Chris Umbel

Scripting Your .Net Applications with IronPython

At several points in my .Net development career I've had the need to make an application I wrote scriptable. Sometimes it was to provide easy product extension to customers or lower level information workers. Sometimes it was to ease maintenance of very fine grained logic that has the capacity to change frequently or unpredictably. But every time I found it to be one of the more interesting facets of the project at hand.

Early in .Net's history this was made easy by using Visual Studio for Applications (VSA) which allowed you to host arbitrary C# or VB.Net code within the executing AppDomain. Unfortunately VSA was plagued with resource leak problems and was therefore impractical in most enterprise situations. VSA was eventually deprecated.

One of the many alternatives is to perform dynamic, on-the-fly code compilation. While certainly quite manageable it was a bit more complex and much akin to cutting down a sapling with a chainsaw.

Another option that came along later is Visual Studio Tools for Applications which brought the Visual Studio IDE to the scripter.

My favorite avenue, however, is to host a Dynamic Language Runtime (DLR) and use a language like IronPython. Not only is it disgustingly simple to implement from a plumbing point of view but Python itself seems like a natural fit due to it's simplicity. IronRuby's another wonderful choice but I'll stick to IronPython for the scope of this post.


The demonstration I'm about to show you was done using Visual Studio 2008 and IronPython 2.6 RC2. All you have to do is reference:

  • IronPython.dll
  • Microsoft.Scripting.dll
  • Microsoft.Scripting.Core.dll
and your project is ready to go. You may also want to reference IronPython.Modules.dll to get access to python's standard library.

All of the following examples require the following imports:

using System;
using IronPython.Hosting;
using Microsoft.Scripting.Hosting;

This is very basic. It simply executes a Python print statement.

static void Main(string[] args)
    /* bring up an IronPython runtime */
    ScriptEngine engine = Python.CreateEngine();
    ScriptScope scope = engine.CreateScope();
    /* create a source tree from code */
    ScriptSource source =
        engine.CreateScriptSourceFromString("print 'hello from python'");
    /* run the script in the IronPython runtime */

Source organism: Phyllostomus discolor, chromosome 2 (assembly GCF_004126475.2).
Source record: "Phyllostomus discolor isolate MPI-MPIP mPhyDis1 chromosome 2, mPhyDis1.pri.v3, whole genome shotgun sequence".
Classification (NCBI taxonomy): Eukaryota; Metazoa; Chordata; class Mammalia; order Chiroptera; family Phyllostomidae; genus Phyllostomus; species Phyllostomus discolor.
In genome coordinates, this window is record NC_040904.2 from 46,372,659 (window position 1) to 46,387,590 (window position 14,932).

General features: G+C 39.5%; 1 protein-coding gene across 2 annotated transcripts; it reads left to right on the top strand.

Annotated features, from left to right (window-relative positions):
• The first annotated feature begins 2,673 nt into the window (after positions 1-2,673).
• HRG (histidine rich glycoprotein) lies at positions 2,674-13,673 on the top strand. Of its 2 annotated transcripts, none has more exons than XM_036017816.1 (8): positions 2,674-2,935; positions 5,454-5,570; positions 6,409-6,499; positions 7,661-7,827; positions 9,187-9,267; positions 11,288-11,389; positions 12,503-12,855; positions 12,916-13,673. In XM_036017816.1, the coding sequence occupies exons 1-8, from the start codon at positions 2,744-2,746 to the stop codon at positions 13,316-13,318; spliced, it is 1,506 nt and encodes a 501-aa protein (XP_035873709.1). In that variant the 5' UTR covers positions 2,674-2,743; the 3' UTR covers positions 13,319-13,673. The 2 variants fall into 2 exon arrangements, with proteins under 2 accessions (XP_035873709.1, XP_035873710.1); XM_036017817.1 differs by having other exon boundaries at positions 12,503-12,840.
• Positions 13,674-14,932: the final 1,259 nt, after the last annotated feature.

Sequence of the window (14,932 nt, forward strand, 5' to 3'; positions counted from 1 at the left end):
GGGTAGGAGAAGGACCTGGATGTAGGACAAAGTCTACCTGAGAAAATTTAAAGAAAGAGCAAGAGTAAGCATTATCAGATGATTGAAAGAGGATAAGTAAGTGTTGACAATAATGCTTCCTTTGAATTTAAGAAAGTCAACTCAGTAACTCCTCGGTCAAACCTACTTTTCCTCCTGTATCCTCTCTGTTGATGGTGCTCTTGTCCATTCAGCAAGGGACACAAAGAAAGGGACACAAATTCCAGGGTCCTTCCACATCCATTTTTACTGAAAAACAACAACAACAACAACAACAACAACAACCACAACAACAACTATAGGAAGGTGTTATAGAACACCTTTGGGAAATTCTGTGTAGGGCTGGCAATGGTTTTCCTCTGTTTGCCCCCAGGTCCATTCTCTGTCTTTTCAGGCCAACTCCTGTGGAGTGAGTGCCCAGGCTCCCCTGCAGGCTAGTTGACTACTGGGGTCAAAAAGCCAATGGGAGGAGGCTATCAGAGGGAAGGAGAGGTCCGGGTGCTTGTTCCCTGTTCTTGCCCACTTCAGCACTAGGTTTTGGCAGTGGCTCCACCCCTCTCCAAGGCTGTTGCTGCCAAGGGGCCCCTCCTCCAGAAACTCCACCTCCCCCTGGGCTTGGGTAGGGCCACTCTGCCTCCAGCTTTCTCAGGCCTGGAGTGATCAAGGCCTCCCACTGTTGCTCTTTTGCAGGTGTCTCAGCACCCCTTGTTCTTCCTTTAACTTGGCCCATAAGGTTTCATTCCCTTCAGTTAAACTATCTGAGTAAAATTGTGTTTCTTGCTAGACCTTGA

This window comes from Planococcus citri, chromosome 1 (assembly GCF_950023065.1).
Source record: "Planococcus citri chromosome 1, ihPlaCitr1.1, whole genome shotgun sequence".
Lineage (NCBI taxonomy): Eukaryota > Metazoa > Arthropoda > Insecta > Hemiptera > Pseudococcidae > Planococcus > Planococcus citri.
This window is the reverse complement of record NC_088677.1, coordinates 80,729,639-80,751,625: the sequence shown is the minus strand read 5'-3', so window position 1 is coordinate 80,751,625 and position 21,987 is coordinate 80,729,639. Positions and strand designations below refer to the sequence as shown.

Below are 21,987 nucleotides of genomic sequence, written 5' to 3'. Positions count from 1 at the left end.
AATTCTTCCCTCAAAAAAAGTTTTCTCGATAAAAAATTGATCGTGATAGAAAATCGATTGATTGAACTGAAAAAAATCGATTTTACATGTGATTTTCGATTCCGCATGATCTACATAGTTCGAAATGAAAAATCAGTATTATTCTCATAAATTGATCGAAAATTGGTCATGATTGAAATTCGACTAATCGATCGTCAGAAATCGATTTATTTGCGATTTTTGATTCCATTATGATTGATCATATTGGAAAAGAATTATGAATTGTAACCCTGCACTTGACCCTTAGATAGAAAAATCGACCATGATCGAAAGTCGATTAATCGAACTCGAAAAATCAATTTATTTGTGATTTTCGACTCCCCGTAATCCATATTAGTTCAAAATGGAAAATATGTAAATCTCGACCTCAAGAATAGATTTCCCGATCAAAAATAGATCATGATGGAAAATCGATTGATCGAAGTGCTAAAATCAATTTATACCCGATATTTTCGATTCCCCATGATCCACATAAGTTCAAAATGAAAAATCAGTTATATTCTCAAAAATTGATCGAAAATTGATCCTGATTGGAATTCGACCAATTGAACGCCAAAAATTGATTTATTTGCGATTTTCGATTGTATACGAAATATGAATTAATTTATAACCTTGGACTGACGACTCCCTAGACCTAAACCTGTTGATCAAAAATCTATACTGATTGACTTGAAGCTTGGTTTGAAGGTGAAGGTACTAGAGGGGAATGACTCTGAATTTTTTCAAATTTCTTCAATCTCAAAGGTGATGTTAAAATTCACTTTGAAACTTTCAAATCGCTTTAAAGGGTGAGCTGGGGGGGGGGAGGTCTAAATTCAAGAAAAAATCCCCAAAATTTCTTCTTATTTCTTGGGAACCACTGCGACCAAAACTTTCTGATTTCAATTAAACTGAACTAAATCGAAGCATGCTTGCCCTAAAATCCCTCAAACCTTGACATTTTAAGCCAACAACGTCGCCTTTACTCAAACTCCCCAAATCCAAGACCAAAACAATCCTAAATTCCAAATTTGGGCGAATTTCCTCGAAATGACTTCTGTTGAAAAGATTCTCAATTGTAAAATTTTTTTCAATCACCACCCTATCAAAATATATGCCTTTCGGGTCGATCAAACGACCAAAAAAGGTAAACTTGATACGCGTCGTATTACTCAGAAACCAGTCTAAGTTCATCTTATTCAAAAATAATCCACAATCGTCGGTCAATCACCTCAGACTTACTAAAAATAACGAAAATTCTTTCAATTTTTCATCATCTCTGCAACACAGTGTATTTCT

which produces:

hello from python

Scripting isn't very useful if the script can't affect the AppDomain around it. Here's an example that modifies an integer from the calling program.

static void Main(string[] args)
    ScriptEngine engine = Python.CreateEngine();
    ScriptScope scope = engine.CreateScope();
    /* create a Python variable "i" with the value 1 */
    scope.SetVariable("i", 1);
    /* this script will simply add 1 to it */
    ScriptSource source = engine.CreateScriptSourceFromString("i += 1");
    /* pull the value back out of IronPython and display it */



Naturally scripts would frequently operate on domain objects in the real world:

public class Employee
    public double Salary { get; set; }
    public bool Good { get; set; }

The following code conditionally modifies an Employee object.

static void Main(string[] args)
    Employee employee = new Employee() { Salary = 50000, Good = true };

    ScriptEngine engine = Python.CreateEngine();
    ScriptScope scope = engine.CreateScope();
    scope.SetVariable("employee", employee);

    /* a more complex script this time */
    ScriptSource source = engine.CreateScriptSourceFromString(
def evaluate(e):
    if e.Good:
        e.Salary *= 1.05



You can also call functions in a python script:

ScriptSource source = engine.CreateScriptSourceFromString(  
def fun():
        print 'hello from example function'



As you can see there really isn't much plumbing involved in hosting an IronPython runtime. In my opinion it combines both ease and power producing nearly perfect extension.

Tue Nov 03 2009 22:11:00 GMT+0000 (UTC)

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